Handling the Outbreak among the Indigenous People of Dayak Benawan

Nikodemus Niko

Handling the Outbreak among the Indigenous People of Dayak Benawan

Since March 2020, the Indonesian National Disaster Management Agency (BNPB) has categorized the COVID-19 outbreak as a national disaster. To date, however, the authorities have issued no specific guidelines for indigenous peoples. Health-related guidelines based on cultural approaches thus do not exist and this is putting indigenous communities at risk.

The indigenous people of Balai District, Sanggau Regency West Kalimantan, are at risk from exposure to the Coronavirus. This is especially true for older individuals in the Dayak community, where I live. Our community has not been urged to be vigilant; on the contrary, the Ministry of Health have asked people not to panic and to keep calm during this emergency. There is not even any obligation to practice social distancing. Left to prepare autonomously, we have bene spraying liquid disinfectants outside every house, wearing masks, washing our hands with soap, and paying attention to the advice from national and local authorities.


Difficulties in Finding Reliable Information

A Dayak woman at home. Source: Author

People from the Dayak Benawan tribe live mostly in villages in Balai District and our tribe is one of the Dayak sub-tribes in Kalimantan. More than 1,000 Dayak Benawan live in Balai District, mostly in Cowet Village.

Local health personnel have provided no information about the outbreak. Education varies a lot in our community, where many people have only completed primary school or did not go to school at all. As a result, not everyone has access to reliable information. We also have no internet nor electricity. In all honesty, we barely survive. The local government and national authorities merely recommend that people stay at home, but our society cannot afford to self-quarantine.

As one way of responding to this crisis, people here have been carrying out the Nyapet ritual, designed to ward off diseases from the village. This is a traditional ritual requiring that everyone stays at home for three days and three nights. Having never been tested as a long-term preventive measure, however, the ritual has no scientific credibility and is only based on our belief that the universe will protect the community from harm.



To date, the central, regional and village governments have not appointed anybody to manage the outbreak in our village. Nobody has disseminated legitimate information about the nature of the virus, nor have they challenged the many myths and rumors.

Public health centers recommend that we send them a text message if we have a fever, but this is difficult, given that the phone signal is bad and not everyone has a cellphone. No health worker themselves will enter the village because of the outbreak. Our subdistrict recently confirmed one positive case, sparking great fears. Not knowing what to do, we are even more confused and frightened.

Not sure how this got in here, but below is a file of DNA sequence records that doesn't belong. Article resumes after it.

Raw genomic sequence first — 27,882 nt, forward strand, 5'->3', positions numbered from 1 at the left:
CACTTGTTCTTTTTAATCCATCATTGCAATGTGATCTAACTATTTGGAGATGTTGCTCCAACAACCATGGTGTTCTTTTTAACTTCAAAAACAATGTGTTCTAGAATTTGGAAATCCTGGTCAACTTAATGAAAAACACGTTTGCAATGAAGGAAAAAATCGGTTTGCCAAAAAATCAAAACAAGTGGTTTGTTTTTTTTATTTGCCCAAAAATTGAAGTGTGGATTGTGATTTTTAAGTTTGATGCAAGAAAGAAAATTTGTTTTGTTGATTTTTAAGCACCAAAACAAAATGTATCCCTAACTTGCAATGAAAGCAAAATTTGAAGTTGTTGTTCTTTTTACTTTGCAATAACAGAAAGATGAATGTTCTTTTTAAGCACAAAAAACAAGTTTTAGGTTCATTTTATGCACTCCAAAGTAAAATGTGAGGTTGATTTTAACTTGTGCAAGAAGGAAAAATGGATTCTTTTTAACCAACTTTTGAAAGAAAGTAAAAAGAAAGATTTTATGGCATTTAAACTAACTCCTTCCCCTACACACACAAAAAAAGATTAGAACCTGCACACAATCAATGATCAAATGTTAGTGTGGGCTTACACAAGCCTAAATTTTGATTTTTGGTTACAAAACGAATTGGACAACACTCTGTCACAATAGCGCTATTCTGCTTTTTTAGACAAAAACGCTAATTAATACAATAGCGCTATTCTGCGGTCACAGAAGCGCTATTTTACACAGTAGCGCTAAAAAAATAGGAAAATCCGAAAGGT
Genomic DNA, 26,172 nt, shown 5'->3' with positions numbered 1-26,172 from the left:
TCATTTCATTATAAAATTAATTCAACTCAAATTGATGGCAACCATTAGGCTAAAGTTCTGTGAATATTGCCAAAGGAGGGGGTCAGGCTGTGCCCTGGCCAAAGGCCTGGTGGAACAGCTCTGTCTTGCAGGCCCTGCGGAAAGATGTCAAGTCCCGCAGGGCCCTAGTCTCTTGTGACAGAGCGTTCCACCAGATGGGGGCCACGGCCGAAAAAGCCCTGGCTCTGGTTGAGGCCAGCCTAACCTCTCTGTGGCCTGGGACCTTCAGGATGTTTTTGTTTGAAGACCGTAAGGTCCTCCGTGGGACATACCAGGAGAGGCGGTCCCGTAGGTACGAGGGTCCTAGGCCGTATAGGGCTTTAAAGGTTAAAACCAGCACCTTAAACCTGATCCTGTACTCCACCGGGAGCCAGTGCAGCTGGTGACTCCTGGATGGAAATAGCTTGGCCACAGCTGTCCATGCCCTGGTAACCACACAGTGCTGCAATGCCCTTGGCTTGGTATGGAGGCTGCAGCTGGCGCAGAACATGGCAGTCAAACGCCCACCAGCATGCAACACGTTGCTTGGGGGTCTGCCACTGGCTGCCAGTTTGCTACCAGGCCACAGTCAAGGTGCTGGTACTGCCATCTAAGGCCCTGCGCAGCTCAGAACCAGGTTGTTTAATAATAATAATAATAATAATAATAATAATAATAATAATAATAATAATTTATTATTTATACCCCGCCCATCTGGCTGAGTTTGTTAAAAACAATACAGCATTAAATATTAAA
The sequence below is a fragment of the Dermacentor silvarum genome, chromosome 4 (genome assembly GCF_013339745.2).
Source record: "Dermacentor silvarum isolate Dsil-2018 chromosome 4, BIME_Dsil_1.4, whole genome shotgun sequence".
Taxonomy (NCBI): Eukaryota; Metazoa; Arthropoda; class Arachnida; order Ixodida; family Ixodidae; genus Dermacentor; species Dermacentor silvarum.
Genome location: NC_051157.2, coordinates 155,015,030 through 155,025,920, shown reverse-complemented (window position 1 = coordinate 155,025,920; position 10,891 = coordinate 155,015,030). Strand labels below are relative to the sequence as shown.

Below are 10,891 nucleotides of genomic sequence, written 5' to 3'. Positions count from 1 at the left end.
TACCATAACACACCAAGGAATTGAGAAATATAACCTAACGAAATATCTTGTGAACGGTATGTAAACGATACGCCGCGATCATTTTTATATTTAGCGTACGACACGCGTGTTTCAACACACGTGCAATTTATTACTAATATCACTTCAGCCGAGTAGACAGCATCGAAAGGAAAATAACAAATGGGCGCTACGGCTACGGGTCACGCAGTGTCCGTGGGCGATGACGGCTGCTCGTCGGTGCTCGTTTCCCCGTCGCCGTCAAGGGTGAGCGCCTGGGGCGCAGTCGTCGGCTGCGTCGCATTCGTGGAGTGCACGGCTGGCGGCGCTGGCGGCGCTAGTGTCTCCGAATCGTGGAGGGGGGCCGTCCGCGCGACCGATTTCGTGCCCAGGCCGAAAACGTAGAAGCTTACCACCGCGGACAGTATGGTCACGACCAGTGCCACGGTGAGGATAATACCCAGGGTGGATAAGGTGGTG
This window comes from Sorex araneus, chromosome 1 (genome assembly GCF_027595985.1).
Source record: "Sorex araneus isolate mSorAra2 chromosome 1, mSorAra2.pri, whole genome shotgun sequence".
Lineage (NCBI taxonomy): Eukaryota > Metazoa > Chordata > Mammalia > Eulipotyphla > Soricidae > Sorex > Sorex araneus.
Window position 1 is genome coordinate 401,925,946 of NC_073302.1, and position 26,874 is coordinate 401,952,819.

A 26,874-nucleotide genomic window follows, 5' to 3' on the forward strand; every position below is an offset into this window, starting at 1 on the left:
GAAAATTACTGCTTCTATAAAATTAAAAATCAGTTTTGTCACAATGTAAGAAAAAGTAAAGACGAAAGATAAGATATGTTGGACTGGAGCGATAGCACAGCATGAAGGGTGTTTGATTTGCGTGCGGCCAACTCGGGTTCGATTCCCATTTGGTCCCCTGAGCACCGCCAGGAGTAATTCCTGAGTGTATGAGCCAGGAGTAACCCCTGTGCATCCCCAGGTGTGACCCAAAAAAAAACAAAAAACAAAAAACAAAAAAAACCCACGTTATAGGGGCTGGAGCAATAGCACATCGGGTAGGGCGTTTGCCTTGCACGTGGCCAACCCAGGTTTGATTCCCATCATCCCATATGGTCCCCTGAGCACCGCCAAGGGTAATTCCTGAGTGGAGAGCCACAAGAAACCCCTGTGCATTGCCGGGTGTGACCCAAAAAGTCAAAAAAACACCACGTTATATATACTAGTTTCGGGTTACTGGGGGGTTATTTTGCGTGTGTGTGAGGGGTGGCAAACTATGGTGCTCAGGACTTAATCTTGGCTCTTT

Indonesian Government Response to COVID-19

The Government of Indonesia has provided aid and incentives to the rural and urban poor affected by the pandemic. In our community, poor people who are not registered with the government social security program have received 10 kilograms of rice as assistance, while participants of the Program Keluarga Harapan (Family Hope Program) have received other necessary food assistance. Unfortunately, however, not everyone is eligible as many poor people in our community are not registered as beneficiaries. The government has stated that every family affected by COVID-19 will receive Rp.600,000 for a period of three months. In reality, the sparse population in our community does not accept cash assistance. Due to problems in communication between both the central and regional governments, aid is not distributed evenly among the people.


Strong Solidarity

People carrying out the ritual. Source: Author

At the moment, people in our community engage in farming and agriculture as usual. Restrictions on social contact between communities has not affected activities in the fields and gardens. The Dayak Benawan people continue with their work routine simply because they have no choice: they keep working to survive. Locking themselves up at home without food is not an option. Solidarity between our community and other Dayak sub-tribes remains strong.

We wish that the government would take a more active role in collaborating with local communities by means of providing information, for example via drawings and stickers written in the Dayak Benawan language, explaining clearly what Coronavirus is and how we can prevent it. We also need the government to form a COVID-19 response team for the Benawan Dayak tribe, and to improve a program of social assistance that enables all individuals to receive equal aid. On our part, we are eager to help do our part to end the spread of COVID-19 in Indonesia.


11 May, 2020



Nikodemus Niko is a Ph.D. Student at the Department of Sociology, Faculty of Social and Political Sciences, Universitas Padjadjaran in Indonesia. He specializes in gender, human rights and LGBT studies, with a research project on women and poverty among the Dayak Benawan people. He is the author of Boy Prostitute: Kemiskinan dan Life Style (2016) and Perempuan Dayak Benawan: Kedudukan pada Struktur Domestik dan Publik (2018).



Nikodemus Niko. 2020. “Handling the Outbreak among the Indigenous People of Dayak Benawan” CSEAS NEWSLETTER, 78: TBC.